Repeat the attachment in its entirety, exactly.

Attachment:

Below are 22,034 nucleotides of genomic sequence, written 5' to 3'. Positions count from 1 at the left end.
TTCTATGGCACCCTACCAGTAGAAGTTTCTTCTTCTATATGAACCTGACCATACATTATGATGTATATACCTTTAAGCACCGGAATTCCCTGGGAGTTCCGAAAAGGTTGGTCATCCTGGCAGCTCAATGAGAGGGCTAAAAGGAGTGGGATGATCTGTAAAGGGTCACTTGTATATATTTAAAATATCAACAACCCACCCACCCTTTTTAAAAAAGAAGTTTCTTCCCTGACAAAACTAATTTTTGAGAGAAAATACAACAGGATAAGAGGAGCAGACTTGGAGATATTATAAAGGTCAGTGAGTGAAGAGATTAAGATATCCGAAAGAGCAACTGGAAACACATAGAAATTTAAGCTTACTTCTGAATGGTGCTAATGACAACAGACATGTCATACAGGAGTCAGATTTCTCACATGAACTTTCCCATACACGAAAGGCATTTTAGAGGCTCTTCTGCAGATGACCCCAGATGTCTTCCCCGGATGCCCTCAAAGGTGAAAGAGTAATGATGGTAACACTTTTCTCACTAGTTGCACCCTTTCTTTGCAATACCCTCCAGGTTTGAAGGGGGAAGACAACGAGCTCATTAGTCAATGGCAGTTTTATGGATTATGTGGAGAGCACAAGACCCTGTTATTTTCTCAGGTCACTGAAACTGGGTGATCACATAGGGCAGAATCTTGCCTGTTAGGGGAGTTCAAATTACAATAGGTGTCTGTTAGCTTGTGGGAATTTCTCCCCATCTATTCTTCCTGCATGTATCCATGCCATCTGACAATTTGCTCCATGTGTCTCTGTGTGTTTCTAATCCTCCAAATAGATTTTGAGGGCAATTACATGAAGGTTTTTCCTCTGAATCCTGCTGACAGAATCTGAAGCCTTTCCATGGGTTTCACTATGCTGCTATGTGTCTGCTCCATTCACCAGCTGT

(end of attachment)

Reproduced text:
Below are 22,034 nucleotides of genomic sequence, written 5' to 3'. Positions count from 1 at the left end.
TTCTATGGCACCCTACCAGTAGAAGTTTCTTCTTCTATATGAACCTGACCATACATTATGATGTATATACCTTTAAGCACCGGAATTCCCTGGGAGTTCCGAAAAGGTTGGTCATCCTGGCAGCTCAATGAGAGGGCTAAAAGGAGTGGGATGATCTGTAAAGGGTCACTTGTATATATTTAAAATATCAACAACCCACCCACCCTTTTTAAAAAAGAAGTTTCTTCCCTGACAAAACTAATTTTTGAGAGAAAATACAACAGGATAAGAGGAGCAGACTTGGAGATATTATAAAGGTCAGTGAGTGAAGAGATTAAGATATCCGAAAGAGCAACTGGAAACACATAGAAATTTAAGCTTACTTCTGAATGGTGCTAATGACAACAGACATGTCATACAGGAGTCAGATTTCTCACATGAACTTTCCCATACACGAAAGGCATTTTAGAGGCTCTTCTGCAGATGACCCCAGATGTCTTCCCCGGATGCCCTCAAAGGTGAAAGAGTAATGATGGTAACACTTTTCTCACTAGTTGCACCCTTTCTTTGCAATACCCTCCAGGTTTGAAGGGGGAAGACAACGAGCTCATTAGTCAATGGCAGTTTTATGGATTATGTGGAGAGCACAAGACCCTGTTATTTTCTCAGGTCACTGAAACTGGGTGATCACATAGGGCAGAATCTTGCCTGTTAGGGGAGTTCAAATTACAATAGGTGTCTGTTAGCTTGTGGGAATTTCTCCCCATCTATTCTTCCTGCATGTATCCATGCCATCTGACAATTTGCTCCATGTGTCTCTGTGTGTTTCTAATCCTCCAAATAGATTTTGAGGGCAATTACATGAAGGTTTTTCCTCTGAATCCTGCTGACAGAATCTGAAGCCTTTCCATGGGTTTCACTATGCTGCTATGTGTCTGCTCCATTCACCAGCTGT